Monday, November 7, 2011

First Arab woman to win Nobel Peace Prize to speak at U-M

Nov 07, 2011

by William Foreman

ANN ARBOR, Mich.—Yemeni human rights activist Tawakkul Karman, the first Arab woman to win the Nobel Peace Prize, will discuss the role of women in the changes sweeping across the Middle East in a public lecture Nov. 14 at the University of Michigan.

The 32-year-old mother of three was virtually unknown outside of Yemen before she began leading anti-government protests this year in the impoverished nation on the southern tip of the Arabian Peninsula. But among Yeminis, the outspoken Karman is known as "the iron woman" and the "mother of revolution."

Her brief arrest in January helped ignite protests by hundreds of thousands demanding that President Ali Abdullah Saleh's authoritarian regime be toppled and replaced by a democratic government. After holding her for a day, the authorities released Karman and she immediately went back to leading demonstrations.

"We are proud to host Tawakkul Karman, a courageous leader in the movement for peace and democracy that has already accomplished so much for Yemen and the entire region," said Michael Bonner, chair of the Department of Near Eastern Studies and interim director of the Arabic Flagship Program. "She will enrich the cultural experience that we strive to offer our students, and she will bring a precious message to the large Middle Eastern community of Southeastern Michigan."

Female empowerment was the main theme of this year's Nobel Peace Prize, and Karman shared the award with two other women: Liberian President Ellen Sirleaf Johnson and Liberian peace activist Leymah Gbowee.

Karman will be the second Nobel Peace laureate to speak at U-M in the past month. Burmese dissident Aung San Suu Kyi, awarded the Nobel in 1991, spoke to students via video on Oct. 25 when she received the Wallenberg Medal.

Karman's free lecture on Nov. 14 will begin at 4 p.m. in Rackham Auditorium, 915 East Washington St., Ann Arbor.

She has been invited through U-M's Arabic Flagship Program, an intensive language program that immerses selected undergraduate students in Arabic language and culture. The program is part of the Department of Near Eastern Studies in the College of Literature, Science, and the Arts.

Other hosting units are the Center for Middle Eastern and North African Studies, International Institute, Islamic Studies Program, Middle East and South Asia Gender Studies Initiative in the Institute for Research on Women and Gender; Vice Provost for International Affairs and the Weiser Center for Europe and Eurasia. For more on Near Eastern Studies:

EU to discuss sanctions on Yemen’s Saleh next week in bid to make him resign

PARIS, Nov 7 (Reuters) - Europe will discuss freezing the assets of Yemeni President Ali Abdullah Saleh and his entourage next week as the bloc tries to make him to stand down in line with a deal brokered by Gulf Arab states, French Foreign Minister Alain Juppe said on Monday.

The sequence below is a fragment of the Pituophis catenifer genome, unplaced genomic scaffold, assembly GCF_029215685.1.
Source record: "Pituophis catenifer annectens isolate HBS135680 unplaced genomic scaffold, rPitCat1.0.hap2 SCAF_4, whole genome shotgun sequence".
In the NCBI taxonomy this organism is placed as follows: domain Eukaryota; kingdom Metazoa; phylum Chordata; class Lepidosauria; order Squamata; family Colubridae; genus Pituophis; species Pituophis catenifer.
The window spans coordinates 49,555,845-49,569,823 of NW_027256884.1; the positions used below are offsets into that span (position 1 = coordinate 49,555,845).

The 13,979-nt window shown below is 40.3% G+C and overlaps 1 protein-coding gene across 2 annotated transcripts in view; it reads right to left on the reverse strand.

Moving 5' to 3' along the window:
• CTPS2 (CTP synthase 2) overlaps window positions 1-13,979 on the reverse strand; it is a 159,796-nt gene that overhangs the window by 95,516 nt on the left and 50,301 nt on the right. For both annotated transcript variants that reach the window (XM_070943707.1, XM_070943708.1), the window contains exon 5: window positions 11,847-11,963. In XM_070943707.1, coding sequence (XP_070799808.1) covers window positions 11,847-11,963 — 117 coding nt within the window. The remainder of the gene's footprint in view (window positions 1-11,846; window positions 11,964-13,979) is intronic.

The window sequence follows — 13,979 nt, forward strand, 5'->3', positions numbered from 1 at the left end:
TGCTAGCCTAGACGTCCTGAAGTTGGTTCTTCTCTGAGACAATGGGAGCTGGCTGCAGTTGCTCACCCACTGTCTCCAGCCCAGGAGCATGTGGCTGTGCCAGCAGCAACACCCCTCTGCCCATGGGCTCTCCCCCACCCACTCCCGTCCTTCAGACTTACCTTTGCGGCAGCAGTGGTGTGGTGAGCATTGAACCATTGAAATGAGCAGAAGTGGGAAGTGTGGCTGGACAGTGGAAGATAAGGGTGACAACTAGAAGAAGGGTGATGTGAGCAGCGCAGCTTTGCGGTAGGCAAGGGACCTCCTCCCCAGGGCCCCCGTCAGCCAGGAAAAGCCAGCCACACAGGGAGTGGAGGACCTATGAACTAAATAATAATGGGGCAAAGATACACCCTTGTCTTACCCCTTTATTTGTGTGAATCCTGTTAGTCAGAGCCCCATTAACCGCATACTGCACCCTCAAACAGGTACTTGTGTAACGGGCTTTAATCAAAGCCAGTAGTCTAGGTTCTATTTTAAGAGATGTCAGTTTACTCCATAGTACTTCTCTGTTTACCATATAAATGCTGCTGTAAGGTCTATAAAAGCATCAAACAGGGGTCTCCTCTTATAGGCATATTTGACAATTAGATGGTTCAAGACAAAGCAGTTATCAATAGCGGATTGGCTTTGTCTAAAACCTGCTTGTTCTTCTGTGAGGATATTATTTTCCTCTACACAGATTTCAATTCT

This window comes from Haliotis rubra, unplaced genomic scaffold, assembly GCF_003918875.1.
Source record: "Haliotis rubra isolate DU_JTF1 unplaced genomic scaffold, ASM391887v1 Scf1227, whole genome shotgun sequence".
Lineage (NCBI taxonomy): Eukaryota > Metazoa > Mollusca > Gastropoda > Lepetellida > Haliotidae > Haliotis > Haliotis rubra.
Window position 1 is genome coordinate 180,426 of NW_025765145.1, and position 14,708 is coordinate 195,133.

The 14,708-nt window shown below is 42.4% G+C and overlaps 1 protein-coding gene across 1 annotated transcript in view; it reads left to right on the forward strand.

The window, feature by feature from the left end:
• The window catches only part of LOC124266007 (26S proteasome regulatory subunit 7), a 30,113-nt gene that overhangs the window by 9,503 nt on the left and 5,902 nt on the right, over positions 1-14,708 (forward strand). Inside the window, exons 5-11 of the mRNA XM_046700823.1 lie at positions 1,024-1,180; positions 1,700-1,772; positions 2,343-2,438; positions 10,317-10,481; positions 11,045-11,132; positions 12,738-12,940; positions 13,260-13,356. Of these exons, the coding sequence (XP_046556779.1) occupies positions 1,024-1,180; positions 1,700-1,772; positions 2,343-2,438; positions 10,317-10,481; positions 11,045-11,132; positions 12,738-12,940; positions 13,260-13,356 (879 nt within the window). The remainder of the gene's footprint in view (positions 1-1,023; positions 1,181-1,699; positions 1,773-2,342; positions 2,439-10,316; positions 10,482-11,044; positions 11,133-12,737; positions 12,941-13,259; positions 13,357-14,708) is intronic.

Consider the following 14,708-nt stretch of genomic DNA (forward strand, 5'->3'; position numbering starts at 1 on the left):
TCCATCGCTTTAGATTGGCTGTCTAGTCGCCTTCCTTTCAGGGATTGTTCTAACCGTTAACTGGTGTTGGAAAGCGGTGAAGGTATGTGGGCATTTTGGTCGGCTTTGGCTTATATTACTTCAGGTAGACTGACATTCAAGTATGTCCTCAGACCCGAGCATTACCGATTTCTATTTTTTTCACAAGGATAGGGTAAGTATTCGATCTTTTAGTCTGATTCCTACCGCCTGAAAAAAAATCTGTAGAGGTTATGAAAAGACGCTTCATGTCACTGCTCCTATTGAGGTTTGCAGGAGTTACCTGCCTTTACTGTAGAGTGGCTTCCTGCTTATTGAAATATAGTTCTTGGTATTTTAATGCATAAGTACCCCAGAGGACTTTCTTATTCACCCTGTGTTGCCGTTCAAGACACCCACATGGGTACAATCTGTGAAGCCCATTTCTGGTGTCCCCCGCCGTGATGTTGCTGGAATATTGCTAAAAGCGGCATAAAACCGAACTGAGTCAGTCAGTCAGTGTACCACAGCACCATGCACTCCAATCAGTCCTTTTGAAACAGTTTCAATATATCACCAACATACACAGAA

"I think asset freezes will be discussed as soon as possible" Juppe said after meeting Yemeni Nobel peace laureate Tawakul Karman in Paris.

The matter was on the agenda of next week's foreign ministers' meeting in Brussels next week, he said.

Nine months of anti-government protests have paralysed Yemen, pushing it to the brink of civil war, but failing to dislodge Saleh, who has ruled for 33 years. Saleh has three times agreed to sign the transition deal only to back out at the very last minute.

Karman, who was awarded the Nobel Peace Prize jointly with two Liberian women in October, said the international community had to do more against Saleh and his government which she said continued to "let blood flow" in her country on a daily basis.

"We need more action," she said. "We want you to freeze the assets of Saleh and his people and that action is taken at the International Criminal Court as he is a war criminal."

The U.N. Security Council on Oct. 21 condemned the Yemeni government crackdown on protesters and urged the signing of the agreement that would require the president to step down in exchange for immunity. The body offered no details on how accountability could be achieved if there is an immunity deal.

"I am ready to discuss with my European colleagues how to ensure the resolution is implemented, but our action would be more efficient if the (Yemen) opposition was more united," Juppe said.

Juppe said that the U.N. resolution would pave the way for an inquiry to see if there were any crimes committed that could be taken to an international court

Yemen: Three soldiers killed by al-Qa'ida militants in southern Abyan


ADEN, (Xinhua): Intense fighting broke out between units of the Yemeni army and dozens of al-Qaida militants Sunday, killing at least three troops and injuring two others in the flashpoint southern province of Abyan, an army officer said.

Units of the 119th Armored Army Brigade clashed with the al- Qaida militants in the Bajdar neighborhood, east of Zinjibar, the provincial city of Abyan province, the army officer told Xinhua on condition of anonymity.

"The army units were trying to make progress into the al-Qaida stronghold," he said, adding that "the army troops countered strong resistance and heavy fire by the terrorists."

The al-Qaida heavy fire impeded the army forces' progress into the neighborhood, according to the army officer.

Abyan, some 480 km south of the capital Sanaa, has been the scene of daily fierce fighting after hundreds of militants from the al-Qaida in the Arabian Peninsula (AQAP) captured Zinjibar and at least three other towns in May.

Yemeni military forces took back the control of Zinjibar in September, but heavy clashes are still rocking the region.

The AQAP group has stepped up attacks on government troops in Yemen's lawless south, exploiting turmoil in a country convulsed by 10 months of protests against the 33-year rule of President Ali Abdullah Saleh.